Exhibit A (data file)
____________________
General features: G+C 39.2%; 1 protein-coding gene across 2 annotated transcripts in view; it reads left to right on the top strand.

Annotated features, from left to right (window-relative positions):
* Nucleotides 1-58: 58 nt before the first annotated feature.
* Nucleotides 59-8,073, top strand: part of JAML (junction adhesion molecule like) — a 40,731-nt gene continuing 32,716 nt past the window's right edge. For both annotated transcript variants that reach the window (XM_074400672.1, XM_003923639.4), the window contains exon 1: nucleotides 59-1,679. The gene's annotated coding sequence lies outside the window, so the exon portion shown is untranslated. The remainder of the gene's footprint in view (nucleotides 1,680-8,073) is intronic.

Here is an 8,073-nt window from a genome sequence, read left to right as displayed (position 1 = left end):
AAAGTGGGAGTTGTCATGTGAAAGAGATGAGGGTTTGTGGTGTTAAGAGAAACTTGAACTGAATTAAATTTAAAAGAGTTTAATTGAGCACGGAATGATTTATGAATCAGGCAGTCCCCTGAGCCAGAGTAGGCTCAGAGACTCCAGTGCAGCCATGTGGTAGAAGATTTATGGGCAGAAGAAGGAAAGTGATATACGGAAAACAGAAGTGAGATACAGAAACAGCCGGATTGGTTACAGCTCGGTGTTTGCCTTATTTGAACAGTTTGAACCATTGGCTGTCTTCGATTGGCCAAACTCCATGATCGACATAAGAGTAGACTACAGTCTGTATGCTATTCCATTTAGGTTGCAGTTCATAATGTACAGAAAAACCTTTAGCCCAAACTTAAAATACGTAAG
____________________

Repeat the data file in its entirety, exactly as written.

General features: G+C 39.2%; 1 protein-coding gene across 2 annotated transcripts in view; it reads left to right on the top strand.

Annotated features, from left to right (window-relative positions):
* Nucleotides 1-58: 58 nt before the first annotated feature.
* Nucleotides 59-8,073, top strand: part of JAML (junction adhesion molecule like) — a 40,731-nt gene continuing 32,716 nt past the window's right edge. For both annotated transcript variants that reach the window (XM_074400672.1, XM_003923639.4), the window contains exon 1: nucleotides 59-1,679. The gene's annotated coding sequence lies outside the window, so the exon portion shown is untranslated. The remainder of the gene's footprint in view (nucleotides 1,680-8,073) is intronic.

Here is an 8,073-nt window from a genome sequence, read left to right as displayed (position 1 = left end):
AAAGTGGGAGTTGTCATGTGAAAGAGATGAGGGTTTGTGGTGTTAAGAGAAACTTGAACTGAATTAAATTTAAAAGAGTTTAATTGAGCACGGAATGATTTATGAATCAGGCAGTCCCCTGAGCCAGAGTAGGCTCAGAGACTCCAGTGCAGCCATGTGGTAGAAGATTTATGGGCAGAAGAAGGAAAGTGATATACGGAAAACAGAAGTGAGATACAGAAACAGCCGGATTGGTTACAGCTCGGTGTTTGCCTTATTTGAACAGTTTGAACCATTGGCTGTCTTCGATTGGCCAAACTCCATGATCGACATAAGAGTAGACTACAGTCTGTATGCTATTCCATTTAGGTTGCAGTTCATAATGTACAGAAAAACCTTTAGCCCAAACTTAAAATACGTAAG